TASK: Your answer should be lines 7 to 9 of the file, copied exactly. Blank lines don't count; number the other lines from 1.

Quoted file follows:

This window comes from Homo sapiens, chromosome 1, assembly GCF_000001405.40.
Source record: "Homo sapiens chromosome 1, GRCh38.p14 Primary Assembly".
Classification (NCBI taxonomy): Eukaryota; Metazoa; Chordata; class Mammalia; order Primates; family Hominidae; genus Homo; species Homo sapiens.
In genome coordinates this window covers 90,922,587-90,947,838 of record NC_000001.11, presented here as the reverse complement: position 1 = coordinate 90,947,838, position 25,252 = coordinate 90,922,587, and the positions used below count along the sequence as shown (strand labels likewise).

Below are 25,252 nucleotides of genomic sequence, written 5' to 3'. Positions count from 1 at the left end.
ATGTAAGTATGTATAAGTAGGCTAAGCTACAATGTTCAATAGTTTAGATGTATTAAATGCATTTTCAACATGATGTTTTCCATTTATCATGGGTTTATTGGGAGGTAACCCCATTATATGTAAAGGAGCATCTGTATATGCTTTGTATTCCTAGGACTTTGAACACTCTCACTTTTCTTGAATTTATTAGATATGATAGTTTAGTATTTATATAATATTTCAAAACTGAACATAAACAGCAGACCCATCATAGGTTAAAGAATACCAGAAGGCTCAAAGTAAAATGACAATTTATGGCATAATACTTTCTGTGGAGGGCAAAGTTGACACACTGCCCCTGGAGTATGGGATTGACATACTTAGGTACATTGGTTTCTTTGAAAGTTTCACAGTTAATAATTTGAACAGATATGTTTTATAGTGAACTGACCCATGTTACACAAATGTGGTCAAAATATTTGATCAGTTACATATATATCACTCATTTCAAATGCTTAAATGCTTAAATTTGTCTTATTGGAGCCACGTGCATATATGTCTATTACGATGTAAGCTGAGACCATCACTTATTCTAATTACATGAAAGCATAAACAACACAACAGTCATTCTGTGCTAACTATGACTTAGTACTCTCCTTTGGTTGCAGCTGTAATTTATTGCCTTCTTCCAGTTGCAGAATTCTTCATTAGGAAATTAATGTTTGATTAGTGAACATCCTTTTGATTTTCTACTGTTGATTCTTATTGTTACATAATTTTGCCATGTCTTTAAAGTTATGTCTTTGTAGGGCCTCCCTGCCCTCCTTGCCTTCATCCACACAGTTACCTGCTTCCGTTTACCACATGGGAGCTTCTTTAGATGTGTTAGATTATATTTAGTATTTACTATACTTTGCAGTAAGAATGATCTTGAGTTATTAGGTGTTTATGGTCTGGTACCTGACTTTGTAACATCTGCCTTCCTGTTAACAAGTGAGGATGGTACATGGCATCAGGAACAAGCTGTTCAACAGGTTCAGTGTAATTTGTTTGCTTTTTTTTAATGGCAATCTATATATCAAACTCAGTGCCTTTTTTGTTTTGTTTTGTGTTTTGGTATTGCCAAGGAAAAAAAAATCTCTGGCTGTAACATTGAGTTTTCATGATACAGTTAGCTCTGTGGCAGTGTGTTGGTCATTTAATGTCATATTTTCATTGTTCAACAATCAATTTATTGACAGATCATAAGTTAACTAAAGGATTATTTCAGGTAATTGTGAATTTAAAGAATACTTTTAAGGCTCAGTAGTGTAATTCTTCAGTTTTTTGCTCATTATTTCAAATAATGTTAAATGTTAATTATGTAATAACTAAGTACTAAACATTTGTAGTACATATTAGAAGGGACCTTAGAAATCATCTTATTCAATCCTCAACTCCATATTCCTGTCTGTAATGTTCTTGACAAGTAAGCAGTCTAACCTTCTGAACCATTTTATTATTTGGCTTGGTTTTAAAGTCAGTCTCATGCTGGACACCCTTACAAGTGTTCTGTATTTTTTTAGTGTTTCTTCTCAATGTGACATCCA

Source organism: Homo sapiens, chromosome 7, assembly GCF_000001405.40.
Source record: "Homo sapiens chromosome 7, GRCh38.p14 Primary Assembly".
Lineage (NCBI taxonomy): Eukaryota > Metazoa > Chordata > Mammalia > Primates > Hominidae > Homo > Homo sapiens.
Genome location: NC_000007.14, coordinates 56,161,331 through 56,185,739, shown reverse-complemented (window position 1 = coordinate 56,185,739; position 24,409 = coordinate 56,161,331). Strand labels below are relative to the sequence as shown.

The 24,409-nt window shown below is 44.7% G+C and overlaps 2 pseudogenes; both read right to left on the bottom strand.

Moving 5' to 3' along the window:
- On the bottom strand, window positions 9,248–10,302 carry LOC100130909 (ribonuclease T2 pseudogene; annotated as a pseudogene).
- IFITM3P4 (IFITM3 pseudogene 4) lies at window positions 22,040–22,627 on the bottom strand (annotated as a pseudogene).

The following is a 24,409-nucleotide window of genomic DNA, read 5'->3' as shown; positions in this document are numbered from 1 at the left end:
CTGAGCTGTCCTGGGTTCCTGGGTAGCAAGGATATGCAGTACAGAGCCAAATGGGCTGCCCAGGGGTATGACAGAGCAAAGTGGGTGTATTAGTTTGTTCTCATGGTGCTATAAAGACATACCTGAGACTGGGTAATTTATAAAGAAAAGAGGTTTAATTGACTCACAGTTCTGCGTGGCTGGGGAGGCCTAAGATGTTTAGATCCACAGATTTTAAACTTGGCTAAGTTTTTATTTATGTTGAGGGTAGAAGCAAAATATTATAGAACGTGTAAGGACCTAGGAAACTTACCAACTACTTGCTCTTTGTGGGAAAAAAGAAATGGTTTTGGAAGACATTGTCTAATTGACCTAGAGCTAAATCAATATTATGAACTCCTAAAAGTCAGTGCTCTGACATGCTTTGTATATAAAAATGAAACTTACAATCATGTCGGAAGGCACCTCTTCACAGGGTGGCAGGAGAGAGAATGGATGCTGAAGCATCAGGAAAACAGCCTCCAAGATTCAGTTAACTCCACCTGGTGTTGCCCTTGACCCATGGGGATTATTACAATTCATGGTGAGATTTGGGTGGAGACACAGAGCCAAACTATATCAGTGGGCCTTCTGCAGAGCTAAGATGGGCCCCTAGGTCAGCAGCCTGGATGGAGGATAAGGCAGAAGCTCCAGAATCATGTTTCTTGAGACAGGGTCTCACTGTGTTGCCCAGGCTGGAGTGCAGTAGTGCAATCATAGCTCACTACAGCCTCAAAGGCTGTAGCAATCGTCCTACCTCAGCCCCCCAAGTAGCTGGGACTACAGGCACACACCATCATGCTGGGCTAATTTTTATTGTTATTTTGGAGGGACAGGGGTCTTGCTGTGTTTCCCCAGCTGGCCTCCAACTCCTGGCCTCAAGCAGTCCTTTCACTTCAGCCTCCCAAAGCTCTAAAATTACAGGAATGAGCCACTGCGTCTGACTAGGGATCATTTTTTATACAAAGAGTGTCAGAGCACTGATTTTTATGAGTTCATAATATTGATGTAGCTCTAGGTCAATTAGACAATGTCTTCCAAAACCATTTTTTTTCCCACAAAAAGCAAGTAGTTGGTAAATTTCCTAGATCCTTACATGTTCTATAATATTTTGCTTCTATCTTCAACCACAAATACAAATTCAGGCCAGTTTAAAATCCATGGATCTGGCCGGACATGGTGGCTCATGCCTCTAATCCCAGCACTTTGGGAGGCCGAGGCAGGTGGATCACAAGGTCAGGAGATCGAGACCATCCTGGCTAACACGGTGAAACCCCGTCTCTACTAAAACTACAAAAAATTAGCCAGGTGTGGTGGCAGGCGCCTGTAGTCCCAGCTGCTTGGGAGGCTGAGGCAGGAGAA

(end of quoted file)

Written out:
Source organism: Homo sapiens, chromosome 7, assembly GCF_000001405.40.
Source record: "Homo sapiens chromosome 7, GRCh38.p14 Primary Assembly".
Lineage (NCBI taxonomy): Eukaryota > Metazoa > Chordata > Mammalia > Primates > Hominidae > Homo > Homo sapiens.